In updated outlook, NOAA says hurricane season could become ‘extremely active’
Other factors that point to an above-normal season include warmer waters across the tropical Atlantic than models previously predicted and higher predicted activity from available models, according to Bell.
An average season produces 12 named storms of which six become hurricanes, including three major hurricanes. Since the beginning of hurricane season on June 1, there have been six named storms, which is half the number of storms during an average six-month season and double the number of storms that would typically form by early August.
“Today’s updated outlook underscores the need for everyone to know their true vulnerabilities to storms and storm surge,” said FEMA Administrator Brock Long. “As we enter the height of hurricane season, it’s important for everyone to know who issues evacuation orders in their community, heed the warnings, update their insurance and have a preparedness plan.”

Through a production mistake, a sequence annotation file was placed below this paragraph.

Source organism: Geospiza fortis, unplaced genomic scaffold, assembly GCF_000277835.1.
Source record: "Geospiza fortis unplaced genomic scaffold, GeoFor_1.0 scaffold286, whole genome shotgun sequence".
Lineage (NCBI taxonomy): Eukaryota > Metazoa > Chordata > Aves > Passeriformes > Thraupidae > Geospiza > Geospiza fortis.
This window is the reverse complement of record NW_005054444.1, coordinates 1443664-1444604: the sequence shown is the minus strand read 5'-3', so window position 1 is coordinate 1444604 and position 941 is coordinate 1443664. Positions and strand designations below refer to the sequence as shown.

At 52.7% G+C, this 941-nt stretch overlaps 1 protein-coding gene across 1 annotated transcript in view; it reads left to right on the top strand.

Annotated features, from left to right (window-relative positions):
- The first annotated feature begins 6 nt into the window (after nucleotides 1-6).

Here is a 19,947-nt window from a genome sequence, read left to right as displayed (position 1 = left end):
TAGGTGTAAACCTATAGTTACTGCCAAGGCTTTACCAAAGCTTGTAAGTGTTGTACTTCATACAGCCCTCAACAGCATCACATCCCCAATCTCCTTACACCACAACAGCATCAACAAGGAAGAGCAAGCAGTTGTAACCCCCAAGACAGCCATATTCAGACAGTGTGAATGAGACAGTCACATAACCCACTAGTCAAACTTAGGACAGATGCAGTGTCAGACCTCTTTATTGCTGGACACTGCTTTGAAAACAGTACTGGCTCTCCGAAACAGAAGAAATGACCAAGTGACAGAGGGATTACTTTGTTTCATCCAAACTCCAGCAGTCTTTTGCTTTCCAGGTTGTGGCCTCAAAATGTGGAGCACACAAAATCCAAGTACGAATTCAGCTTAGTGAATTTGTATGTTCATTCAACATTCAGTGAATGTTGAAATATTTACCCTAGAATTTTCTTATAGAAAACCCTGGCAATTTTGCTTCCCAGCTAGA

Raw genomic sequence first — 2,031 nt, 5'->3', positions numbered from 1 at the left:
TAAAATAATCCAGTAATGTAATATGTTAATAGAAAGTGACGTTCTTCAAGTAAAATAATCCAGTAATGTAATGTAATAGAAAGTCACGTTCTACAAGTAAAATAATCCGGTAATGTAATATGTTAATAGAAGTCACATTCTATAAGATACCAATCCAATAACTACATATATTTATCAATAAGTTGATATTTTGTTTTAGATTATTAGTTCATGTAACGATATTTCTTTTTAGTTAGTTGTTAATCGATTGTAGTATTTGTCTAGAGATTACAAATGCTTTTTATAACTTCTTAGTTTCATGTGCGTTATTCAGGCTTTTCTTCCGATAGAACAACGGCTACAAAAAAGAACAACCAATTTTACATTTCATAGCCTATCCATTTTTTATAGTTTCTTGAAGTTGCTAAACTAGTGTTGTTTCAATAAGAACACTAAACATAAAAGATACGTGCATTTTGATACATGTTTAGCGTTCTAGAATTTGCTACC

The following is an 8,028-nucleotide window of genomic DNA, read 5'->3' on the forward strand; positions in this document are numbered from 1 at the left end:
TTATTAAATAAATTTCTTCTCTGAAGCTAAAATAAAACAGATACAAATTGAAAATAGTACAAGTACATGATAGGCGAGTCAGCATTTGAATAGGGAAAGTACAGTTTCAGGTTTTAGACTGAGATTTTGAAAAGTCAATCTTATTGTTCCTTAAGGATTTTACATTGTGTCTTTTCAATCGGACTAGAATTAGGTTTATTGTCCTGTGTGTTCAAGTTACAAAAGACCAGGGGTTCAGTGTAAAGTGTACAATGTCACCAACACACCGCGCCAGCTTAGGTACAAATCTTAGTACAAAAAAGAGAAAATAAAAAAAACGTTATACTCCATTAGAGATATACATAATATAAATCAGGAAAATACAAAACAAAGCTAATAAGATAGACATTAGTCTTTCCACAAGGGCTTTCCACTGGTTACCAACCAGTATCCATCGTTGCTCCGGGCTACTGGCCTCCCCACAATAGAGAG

Some Atlantic basin seasons feature below average activity but still result in a devastating storm, like Hurricane Andrew in 1992, while others like 2010 — third most active season on record — did not feature a hurricane making landfall.
The 2017 Atlantic basin hurricane season will end on November 30. The upcoming names include Gert, Harvey, Irma, Jose, Katina, Lee, and Maria.
The season peaks in September, and 80 percent of named storms between 1981 and 2010 have formed between August and October.